Small Businesses Alarmed by Bombshell NLRB Decision threatening Subcontractors, Franchisees

Date: August 27, 2015

Labor Board decision essentially
redefines subcontractors as direct employees and franchise businesses as

DC (August 27, 2015)
– A decision this afternoon by the National Labor
Relations Board (NLRB) could wipe out thousands of subcontractors and franchise
businesses by treating their employees as direct employees, said the country’s
leading small business advocate today.

“If this decision stands the economic rationale
for hiring a subcontractor vanishes,” said Beth Milito, Sr. Legal Counsel for
the National Federation of Independent
Business (NFIB)
.  “It will make it
much harder for self-employed subcontractors to get jobs and of course it will
drive up operating expenses for the companies that hire them.”

Under the NLRB decision companies that hire
staffing firms to perform certain functions, like office cleaning, for example,
could be held directly responsible for the employees.  In this hypothetical case, not only would the
cleaning company be liable for alleged violations of employment law but the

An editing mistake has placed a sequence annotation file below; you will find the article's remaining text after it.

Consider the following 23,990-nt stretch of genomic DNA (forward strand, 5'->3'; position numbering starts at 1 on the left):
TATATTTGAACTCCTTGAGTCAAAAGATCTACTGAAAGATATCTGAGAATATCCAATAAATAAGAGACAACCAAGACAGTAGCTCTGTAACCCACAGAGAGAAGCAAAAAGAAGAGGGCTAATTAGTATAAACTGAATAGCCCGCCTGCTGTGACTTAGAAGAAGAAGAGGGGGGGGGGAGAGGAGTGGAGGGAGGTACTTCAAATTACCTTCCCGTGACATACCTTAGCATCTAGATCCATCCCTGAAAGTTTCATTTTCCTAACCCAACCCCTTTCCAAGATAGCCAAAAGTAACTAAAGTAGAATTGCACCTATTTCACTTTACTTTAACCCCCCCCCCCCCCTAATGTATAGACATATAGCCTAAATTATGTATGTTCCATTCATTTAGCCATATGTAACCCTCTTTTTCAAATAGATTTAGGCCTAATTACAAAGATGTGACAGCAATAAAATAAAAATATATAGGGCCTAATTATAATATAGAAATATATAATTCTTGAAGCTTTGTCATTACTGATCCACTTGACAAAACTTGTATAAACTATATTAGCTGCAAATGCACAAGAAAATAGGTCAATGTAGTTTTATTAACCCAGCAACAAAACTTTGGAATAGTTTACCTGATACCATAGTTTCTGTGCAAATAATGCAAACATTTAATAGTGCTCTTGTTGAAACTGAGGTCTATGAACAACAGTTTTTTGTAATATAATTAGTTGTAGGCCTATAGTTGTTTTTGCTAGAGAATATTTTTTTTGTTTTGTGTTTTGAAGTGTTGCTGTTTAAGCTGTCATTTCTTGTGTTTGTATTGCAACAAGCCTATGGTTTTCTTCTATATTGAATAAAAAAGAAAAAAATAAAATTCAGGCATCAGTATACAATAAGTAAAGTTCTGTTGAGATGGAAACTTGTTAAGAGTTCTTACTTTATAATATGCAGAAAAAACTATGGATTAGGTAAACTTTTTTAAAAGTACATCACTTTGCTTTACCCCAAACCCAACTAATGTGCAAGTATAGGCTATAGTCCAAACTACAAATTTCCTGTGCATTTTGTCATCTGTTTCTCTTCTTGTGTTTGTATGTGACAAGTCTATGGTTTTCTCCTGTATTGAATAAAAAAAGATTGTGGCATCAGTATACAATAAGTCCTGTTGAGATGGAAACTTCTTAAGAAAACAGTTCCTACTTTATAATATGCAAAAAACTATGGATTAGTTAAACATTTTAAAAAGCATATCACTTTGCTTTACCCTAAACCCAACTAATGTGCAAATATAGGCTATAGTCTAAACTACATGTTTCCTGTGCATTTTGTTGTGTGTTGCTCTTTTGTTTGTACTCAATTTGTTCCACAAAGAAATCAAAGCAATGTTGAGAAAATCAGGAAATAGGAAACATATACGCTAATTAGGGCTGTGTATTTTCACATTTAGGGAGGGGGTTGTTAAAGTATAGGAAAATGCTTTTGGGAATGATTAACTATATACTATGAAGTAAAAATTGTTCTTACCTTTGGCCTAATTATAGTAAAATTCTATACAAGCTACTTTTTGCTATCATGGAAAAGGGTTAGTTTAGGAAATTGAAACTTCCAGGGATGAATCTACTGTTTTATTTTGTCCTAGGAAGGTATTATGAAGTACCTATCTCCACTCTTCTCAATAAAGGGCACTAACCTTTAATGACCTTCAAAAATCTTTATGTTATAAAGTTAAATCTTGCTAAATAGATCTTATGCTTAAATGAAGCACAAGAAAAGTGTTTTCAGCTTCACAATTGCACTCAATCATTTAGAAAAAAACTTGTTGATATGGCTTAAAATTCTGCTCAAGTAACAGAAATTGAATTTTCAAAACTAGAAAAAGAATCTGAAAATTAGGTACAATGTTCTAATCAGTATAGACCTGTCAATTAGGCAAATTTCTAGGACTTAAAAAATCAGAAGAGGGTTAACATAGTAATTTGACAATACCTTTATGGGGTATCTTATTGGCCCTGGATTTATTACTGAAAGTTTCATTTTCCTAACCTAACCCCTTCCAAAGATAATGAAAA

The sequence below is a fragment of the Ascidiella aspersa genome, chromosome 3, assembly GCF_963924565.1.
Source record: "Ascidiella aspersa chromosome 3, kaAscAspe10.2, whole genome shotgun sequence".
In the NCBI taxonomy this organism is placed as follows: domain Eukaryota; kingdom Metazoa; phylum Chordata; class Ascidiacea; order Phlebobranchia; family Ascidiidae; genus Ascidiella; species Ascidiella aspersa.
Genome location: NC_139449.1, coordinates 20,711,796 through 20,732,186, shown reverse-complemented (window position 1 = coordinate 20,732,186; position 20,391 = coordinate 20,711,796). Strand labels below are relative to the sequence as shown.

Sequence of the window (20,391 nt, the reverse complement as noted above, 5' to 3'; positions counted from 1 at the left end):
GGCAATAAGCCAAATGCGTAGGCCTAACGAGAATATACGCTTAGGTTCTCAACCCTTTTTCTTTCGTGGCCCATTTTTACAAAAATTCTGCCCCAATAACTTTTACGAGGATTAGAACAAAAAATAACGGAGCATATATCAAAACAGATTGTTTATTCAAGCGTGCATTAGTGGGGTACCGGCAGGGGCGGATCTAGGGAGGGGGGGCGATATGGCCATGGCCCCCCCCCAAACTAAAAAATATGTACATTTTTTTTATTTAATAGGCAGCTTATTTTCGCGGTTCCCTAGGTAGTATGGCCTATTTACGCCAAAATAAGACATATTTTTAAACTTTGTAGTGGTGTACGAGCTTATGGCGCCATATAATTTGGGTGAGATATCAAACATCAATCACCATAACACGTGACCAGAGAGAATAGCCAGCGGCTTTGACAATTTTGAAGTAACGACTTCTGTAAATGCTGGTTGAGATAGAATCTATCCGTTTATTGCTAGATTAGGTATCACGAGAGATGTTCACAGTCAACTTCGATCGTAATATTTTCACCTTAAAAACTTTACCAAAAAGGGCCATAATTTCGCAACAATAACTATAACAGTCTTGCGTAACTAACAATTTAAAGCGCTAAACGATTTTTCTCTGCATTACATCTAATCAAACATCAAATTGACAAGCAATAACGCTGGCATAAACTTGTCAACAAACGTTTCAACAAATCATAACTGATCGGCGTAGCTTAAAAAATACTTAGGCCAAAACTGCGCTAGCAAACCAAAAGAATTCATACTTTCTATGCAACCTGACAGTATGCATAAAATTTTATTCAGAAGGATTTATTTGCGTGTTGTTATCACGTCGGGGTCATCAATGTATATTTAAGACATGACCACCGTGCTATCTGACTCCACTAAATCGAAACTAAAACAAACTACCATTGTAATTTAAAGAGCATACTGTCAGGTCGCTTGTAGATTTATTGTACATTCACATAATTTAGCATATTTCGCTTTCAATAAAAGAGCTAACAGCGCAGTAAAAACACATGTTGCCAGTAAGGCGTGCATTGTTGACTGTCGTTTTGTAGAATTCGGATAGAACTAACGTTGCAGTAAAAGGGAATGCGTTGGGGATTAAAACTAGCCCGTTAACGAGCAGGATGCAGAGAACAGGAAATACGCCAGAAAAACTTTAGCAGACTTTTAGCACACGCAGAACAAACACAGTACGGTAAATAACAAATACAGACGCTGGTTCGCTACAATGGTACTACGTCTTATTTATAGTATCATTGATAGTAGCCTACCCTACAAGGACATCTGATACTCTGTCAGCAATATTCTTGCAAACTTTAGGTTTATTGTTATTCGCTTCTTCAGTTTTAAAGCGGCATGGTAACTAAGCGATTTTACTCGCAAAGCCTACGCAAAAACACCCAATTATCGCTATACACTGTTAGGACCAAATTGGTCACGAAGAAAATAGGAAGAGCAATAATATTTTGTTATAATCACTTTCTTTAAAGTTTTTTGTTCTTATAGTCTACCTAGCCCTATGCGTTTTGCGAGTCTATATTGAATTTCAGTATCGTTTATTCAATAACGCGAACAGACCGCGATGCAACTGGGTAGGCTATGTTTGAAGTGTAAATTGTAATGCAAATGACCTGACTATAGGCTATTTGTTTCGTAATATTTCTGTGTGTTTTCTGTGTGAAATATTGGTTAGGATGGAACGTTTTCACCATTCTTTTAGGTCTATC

firms it serves could be held liable as well. 

“If my client has all of the legal exposure of a
direct employer then he has no reason to hire my subcontracting firm,” said
Milito.  “Subcontractors will come under
pressure by their clients to change their employment policies or they’ll be cut
out of the picture altogether.”

The decision is a big threat to franchisees as

“There are tens of thousands of brand-name
businesses, like fast food restaurants, that are actually small businesses,”
said Milito.  “They are owned and
operated independently of the big corporations. 
If those corporations are suddenly responsible for the franchise
employees, they’ll be forced to exert more control over the franchisees or
eliminate the franchise model entirely and take direct control over the

According to Milito trial lawyers will be among
the biggest winners in the decision.

“Now they can sue subcontractors and the larger
firms who hire them” she said.  “They’ve
got deeper pockets to go after.” 

She said the ruling today will set off alarm bells
in the small business sector.

“Many thousands of Americans make a living as
subcontractors and this is a direct threat to them,” she said.  “They want the independence that comes with
being their own boss and they want the potential for growth.  All of that goes away if there’s no longer
any regulatory or financial advantages in hiring subcontractors.”

Jack Mozloom, 202-406-4450 or 609-462-5610


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